Riding Under the Influence of Drugs

While most people wouldn't even consider using drugs, let alone drive or ride a vehicle afterwards, unfortunately a small minority of people choose to put themselves and others at risk.

Many people are already aware that it is an offence to drive with certain drugs above a specified level in your blood - just as it is with drink driving.

It’s illegal to drive if either:

  • you’re unfit to do so because you’re on legal or illegal drugs
  • you have certain levels of illegal drugs in your blood (even if they have not affected your driving)

Please talk to your doctor about whether you should drive or ride a vehicle if you’ve been prescribed any of the following drugs:

  • amphetamine (for example dexamphetamine or selegiline)
  • clonazepam
  • diazepam
  • flunitrazepam
  • lorazepam
  • methadone
  • morphine or opiate and opioid-based drugs (for example codeine, tramadol or fentanyl)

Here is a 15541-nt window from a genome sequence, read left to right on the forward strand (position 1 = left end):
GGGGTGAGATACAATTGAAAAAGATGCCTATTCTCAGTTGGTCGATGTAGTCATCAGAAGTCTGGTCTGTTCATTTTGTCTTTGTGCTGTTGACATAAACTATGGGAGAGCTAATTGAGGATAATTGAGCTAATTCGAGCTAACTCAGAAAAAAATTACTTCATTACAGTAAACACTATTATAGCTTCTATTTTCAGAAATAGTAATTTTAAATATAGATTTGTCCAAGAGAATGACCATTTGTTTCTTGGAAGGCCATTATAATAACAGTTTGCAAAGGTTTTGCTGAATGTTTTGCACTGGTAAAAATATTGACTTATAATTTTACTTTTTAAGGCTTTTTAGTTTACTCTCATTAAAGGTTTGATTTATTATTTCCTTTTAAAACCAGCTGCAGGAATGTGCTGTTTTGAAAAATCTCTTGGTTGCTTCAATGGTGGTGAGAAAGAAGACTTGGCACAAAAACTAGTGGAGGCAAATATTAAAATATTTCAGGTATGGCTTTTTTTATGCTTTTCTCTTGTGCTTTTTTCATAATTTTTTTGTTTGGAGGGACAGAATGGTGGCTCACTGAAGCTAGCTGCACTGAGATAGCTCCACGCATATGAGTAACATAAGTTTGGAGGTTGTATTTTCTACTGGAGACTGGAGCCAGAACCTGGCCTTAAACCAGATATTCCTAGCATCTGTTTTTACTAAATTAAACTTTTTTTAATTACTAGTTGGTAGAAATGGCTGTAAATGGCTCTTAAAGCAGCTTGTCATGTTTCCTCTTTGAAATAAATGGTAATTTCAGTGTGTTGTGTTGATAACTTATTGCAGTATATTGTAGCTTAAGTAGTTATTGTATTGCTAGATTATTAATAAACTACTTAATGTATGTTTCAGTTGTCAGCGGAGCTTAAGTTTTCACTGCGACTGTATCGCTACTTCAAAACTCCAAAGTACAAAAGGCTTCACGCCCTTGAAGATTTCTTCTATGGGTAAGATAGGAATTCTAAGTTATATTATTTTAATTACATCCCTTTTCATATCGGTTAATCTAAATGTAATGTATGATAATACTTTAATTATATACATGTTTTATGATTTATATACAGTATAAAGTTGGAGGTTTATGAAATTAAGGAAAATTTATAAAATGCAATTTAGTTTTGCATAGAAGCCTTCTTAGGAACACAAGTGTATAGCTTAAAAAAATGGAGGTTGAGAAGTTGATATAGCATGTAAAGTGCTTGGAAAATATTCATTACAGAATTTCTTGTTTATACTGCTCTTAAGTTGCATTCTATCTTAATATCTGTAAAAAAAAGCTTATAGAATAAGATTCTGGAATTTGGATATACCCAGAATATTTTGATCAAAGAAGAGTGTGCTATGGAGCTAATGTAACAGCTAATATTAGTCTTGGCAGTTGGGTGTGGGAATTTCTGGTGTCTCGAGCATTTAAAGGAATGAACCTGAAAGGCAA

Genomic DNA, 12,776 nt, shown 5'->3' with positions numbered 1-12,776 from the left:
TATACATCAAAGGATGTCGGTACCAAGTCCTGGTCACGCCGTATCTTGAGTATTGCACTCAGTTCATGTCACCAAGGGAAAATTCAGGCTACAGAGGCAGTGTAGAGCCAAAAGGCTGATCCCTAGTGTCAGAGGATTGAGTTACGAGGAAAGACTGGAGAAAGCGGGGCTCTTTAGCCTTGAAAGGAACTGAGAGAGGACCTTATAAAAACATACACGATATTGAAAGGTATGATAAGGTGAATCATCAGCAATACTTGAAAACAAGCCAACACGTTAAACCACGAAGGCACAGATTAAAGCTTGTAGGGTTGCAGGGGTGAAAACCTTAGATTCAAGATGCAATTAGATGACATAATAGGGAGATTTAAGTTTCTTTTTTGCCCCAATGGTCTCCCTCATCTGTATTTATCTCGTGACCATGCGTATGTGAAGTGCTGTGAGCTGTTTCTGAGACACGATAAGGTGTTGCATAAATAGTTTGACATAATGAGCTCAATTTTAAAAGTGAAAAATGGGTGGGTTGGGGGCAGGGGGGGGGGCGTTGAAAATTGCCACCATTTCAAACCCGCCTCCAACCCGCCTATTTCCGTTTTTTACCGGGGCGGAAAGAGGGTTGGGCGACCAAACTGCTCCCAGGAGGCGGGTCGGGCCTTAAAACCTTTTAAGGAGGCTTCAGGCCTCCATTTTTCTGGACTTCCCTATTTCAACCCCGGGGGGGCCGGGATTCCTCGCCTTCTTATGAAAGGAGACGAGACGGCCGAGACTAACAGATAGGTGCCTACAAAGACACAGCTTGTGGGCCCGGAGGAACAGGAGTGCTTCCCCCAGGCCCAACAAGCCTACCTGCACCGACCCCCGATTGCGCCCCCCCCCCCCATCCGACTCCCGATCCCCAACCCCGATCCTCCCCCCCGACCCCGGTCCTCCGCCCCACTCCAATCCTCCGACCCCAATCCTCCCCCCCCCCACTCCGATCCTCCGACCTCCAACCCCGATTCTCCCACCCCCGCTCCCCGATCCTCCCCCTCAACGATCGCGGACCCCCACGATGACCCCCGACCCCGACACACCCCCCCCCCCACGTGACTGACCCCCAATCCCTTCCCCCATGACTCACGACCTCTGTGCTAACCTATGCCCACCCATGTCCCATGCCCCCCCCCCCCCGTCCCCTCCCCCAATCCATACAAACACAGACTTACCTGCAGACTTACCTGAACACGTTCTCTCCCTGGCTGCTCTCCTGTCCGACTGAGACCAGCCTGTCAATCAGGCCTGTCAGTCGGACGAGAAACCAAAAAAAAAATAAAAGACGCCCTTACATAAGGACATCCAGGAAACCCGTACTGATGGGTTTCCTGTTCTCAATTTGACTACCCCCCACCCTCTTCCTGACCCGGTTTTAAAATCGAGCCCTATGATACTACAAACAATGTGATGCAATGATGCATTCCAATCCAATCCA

• oxazepam
  • temazepam

Be aware that you could be prosecuted if you drive or ride with certain levels of these drugs in your body and you have not been prescribed them.

The limits for all illegal drugs are extremely low – taking even a very small amount of an illegal drug could put you over the limit.

The consequences

The penalties for drug driving are the same as for drink driving:

  • A minimum 12-month driving ban
  • an unlimited fine
  • up to 6 months in prison
  • a criminal record

Never accept a lift from someone you know has been using drugs. If a neighbour, friend or relative decides to take the risk and drive or ride after consuming drugs, please contact the police on 101, or 999 in an emergency. You can also report them anonymously to Crimestoppers on 0800 555 111. By doing so, you could save their life and the lives of another innocent road user.

Wednesday, 23 December 2020